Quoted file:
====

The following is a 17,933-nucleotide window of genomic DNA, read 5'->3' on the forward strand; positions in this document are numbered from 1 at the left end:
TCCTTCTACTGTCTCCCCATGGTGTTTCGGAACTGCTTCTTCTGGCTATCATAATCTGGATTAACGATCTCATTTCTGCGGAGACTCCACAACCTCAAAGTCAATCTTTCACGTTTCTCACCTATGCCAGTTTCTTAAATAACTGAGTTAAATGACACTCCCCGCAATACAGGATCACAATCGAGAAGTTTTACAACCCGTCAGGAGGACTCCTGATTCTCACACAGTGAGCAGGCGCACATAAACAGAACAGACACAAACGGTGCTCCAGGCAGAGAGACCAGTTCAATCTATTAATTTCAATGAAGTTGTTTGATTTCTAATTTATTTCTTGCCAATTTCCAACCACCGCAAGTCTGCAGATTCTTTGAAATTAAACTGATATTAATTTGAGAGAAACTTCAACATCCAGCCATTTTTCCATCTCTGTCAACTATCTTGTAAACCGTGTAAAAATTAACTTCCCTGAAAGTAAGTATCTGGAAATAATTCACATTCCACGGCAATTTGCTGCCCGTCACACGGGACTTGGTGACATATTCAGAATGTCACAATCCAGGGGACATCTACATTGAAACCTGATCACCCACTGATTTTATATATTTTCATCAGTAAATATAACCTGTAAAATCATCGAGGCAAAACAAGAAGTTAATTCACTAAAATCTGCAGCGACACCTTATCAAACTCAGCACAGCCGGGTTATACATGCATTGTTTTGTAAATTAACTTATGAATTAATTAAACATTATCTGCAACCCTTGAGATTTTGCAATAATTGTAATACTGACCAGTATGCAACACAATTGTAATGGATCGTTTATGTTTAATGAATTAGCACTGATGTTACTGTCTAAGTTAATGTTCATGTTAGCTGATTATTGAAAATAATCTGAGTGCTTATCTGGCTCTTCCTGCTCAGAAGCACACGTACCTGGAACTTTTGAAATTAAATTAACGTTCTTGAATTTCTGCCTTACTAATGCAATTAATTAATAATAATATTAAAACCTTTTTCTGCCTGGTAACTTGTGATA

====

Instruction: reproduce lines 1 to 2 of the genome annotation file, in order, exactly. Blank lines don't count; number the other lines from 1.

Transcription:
The following is a 17,933-nucleotide window of genomic DNA, read 5'->3' on the forward strand; positions in this document are numbered from 1 at the left end:
TCCTTCTACTGTCTCCCCATGGTGTTTCGGAACTGCTTCTTCTGGCTATCATAATCTGGATTAACGATCTCATTTCTGCGGAGACTCCACAACCTCAAAGTCAATCTTTCACGTTTCTCACCTATGCCAGTTTCTTAAATAACTGAGTTAAATGACACTCCCCGCAATACAGGATCACAATCGAGAAGTTTTACAACCCGTCAGGAGGACTCCTGATTCTCACACAGTGAGCAGGCGCACATAAACAGAACAGACACAAACGGTGCTCCAGGCAGAGAGACCAGTTCAATCTATTAATTTCAATGAAGTTGTTTGATTTCTAATTTATTTCTTGCCAATTTCCAACCACCGCAAGTCTGCAGATTCTTTGAAATTAAACTGATATTAATTTGAGAGAAACTTCAACATCCAGCCATTTTTCCATCTCTGTCAACTATCTTGTAAACCGTGTAAAAATTAACTTCCCTGAAAGTAAGTATCTGGAAATAATTCACATTCCACGGCAATTTGCTGCCCGTCACACGGGACTTGGTGACATATTCAGAATGTCACAATCCAGGGGACATCTACATTGAAACCTGATCACCCACTGATTTTATATATTTTCATCAGTAAATATAACCTGTAAAATCATCGAGGCAAAACAAGAAGTTAATTCACTAAAATCTGCAGCGACACCTTATCAAACTCAGCACAGCCGGGTTATACATGCATTGTTTTGTAAATTAACTTATGAATTAATTAAACATTATCTGCAACCCTTGAGATTTTGCAATAATTGTAATACTGACCAGTATGCAACACAATTGTAATGGATCGTTTATGTTTAATGAATTAGCACTGATGTTACTGTCTAAGTTAATGTTCATGTTAGCTGATTATTGAAAATAATCTGAGTGCTTATCTGGCTCTTCCTGCTCAGAAGCACACGTACCTGGAACTTTTGAAATTAAATTAACGTTCTTGAATTTCTGCCTTACTAATGCAATTAATTAATAATAATATTAAAACCTTTTTCTGCCTGGTAACTTGTGATA